April 2 2015 Latest news:
Wednesday, July 30, 2014
The daughter of a Norwich pensioner, who was one of the elderly and infirm victims duped by a convicted fraudster into paying up to £700 for cheap massage matresses, has welcomed the fact she has been ordered to pay back the £4000 she made out of the scam - rather than go straight to jail.
Georgina Dean, also known as Elizabeth, deceived customers, who were mainly elderly, by claiming the mats or “therapy units” were medically approved and could treat a number of conditions, including Parkinson’s, when Norwich Crown Court heard the mats which she sold from prices ranging from £220 to £700 could be bought for £30 on eBay.
Dean, 39, formerly of Barnham Broom Road, Wymondham, who earlier was convicted of two counts of fraudulent trading, was sentenced to nine months jail, but Judge Anthony Bate decided to suspend the sentence for two years after hearing she had moved to West Sussex, and was in work.
Judge Bate ordered she should pay £500 a month back in compensation, and after hearing that some of her victims had since died, said any remainder of the cash clawed back should go towards the costs of Norfolk Trading Standards, who investigated the fraud.
He said: “It could be said you richly deserve to go to prison. However there is a better prospect of the losers being compensated if you are able to retain your liberty and work the losses off.”
Judge Bate also ordered Dean to do 300 hours unpaid work and £380 cash seized on her arrest go towards prosecution costs.
Matthew McNiff, for Dean, said not all her cutomers were elderly and said the sales had been “infrequent.”
“There was never any attempt for her to hide her name, her address, her contact details.”
He added: “She left such a trail that anyone could have followed it and arrived at her door.”
The news that victims should get their cash back was welcomed by the daughter of one of Dean’s victims Carol, whose mother is in her late 80s and lives in Norwich, and lost £100 deposit.
However she said that Dean’s deception was not just about the cash, as it had a big impact on her victim’s lives.
“My mum’s always prided herself on being able to spot a scam a mile off, and whenever she has been uncertain, she has always discussed it with us.”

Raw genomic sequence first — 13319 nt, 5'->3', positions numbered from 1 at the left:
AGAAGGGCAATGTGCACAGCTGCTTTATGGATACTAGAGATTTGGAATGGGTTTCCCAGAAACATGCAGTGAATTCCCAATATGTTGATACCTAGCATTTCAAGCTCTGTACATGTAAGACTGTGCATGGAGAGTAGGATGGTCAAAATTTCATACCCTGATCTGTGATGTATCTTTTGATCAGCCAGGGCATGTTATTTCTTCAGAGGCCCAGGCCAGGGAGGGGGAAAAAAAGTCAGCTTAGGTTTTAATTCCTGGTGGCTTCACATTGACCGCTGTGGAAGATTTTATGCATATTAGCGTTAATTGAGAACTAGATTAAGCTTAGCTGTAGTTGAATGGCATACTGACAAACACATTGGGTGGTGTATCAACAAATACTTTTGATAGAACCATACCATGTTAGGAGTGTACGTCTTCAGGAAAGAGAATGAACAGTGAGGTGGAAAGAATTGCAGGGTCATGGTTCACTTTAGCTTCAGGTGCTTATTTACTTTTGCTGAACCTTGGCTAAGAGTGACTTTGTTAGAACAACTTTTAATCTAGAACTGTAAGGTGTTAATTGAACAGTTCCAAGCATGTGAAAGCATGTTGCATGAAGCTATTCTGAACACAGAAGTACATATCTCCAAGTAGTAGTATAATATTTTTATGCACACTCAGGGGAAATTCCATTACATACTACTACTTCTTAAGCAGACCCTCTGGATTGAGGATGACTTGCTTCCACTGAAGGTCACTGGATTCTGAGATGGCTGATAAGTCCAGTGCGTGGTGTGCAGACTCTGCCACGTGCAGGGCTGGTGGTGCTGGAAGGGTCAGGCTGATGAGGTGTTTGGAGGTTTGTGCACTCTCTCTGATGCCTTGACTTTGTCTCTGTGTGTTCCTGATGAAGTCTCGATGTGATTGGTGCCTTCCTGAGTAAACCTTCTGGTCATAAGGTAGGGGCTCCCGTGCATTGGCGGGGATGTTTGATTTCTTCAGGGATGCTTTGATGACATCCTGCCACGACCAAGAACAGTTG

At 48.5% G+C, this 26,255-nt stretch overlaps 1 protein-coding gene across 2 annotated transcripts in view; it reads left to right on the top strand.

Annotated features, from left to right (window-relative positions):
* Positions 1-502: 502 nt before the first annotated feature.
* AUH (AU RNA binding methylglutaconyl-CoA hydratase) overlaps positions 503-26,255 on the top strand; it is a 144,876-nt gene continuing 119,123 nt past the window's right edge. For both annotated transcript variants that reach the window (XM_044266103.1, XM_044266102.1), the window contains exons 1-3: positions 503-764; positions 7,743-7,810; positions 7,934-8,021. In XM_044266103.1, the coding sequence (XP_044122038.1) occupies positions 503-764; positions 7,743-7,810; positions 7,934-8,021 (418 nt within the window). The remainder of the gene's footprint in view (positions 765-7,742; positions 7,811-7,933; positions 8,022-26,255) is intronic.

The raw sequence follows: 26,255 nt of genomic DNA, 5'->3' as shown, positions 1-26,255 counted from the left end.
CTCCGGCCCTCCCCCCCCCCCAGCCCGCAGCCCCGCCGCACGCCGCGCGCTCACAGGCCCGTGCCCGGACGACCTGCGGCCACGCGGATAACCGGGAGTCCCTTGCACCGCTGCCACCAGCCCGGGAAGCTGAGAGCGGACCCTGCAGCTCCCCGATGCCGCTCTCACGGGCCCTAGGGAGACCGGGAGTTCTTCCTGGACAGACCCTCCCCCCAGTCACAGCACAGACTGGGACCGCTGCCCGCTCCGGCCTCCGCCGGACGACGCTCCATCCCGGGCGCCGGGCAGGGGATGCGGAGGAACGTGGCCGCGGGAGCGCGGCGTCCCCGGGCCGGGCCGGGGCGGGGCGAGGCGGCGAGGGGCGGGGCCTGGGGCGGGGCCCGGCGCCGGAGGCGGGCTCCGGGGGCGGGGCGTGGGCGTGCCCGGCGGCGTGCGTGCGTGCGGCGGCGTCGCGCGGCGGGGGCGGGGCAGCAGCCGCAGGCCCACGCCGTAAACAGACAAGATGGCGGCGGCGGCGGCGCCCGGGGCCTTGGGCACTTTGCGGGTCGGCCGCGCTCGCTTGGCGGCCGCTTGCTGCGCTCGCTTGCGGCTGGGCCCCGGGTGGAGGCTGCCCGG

She said her mother had been taken in when Dean contacted her and she was led to think she was something to do with the doctor’s surgery.
“Dean came round, demonstrated a massage pad and mum signed a piece of paper agreeing to pay £220 for unit and paid £100 cash deposit.”
She said luckily they cancelled the order, but her mum had lost her deposit.
“Mum lost her deposit, which is pretty tough, but this is about even more than the money. Mum’s confidence has been shaken to bits as a result of her encounter with Dean.”
She said her mother felt stupid that she had been taken in.
“Dean’s crime may technically be fraud but the effects go further than one can imagine. Dean’s actions have changed our mother from being a strong, capable lady into a very vulnerable one, to the extent that she doesn’t want to go out and won’t even pick up the phone when it rings at home.”
“We know that only time, and our support, will heal this, but so many of Dean’s customers, like my mum, don’t have all the time in the world to get over it and we are just so angry that they have to go through this at their ages.”
Now Dean has been sentenced she hoped it would allow victims like her mother to move on.
She also hoped the case would send out a warning, so other victims would not be taken in by scams of this type.
“It is easy to fall into a trap. If something like this has happened to someone, they should let other people know about it.”
She said they should not feel foolish about having been taken in.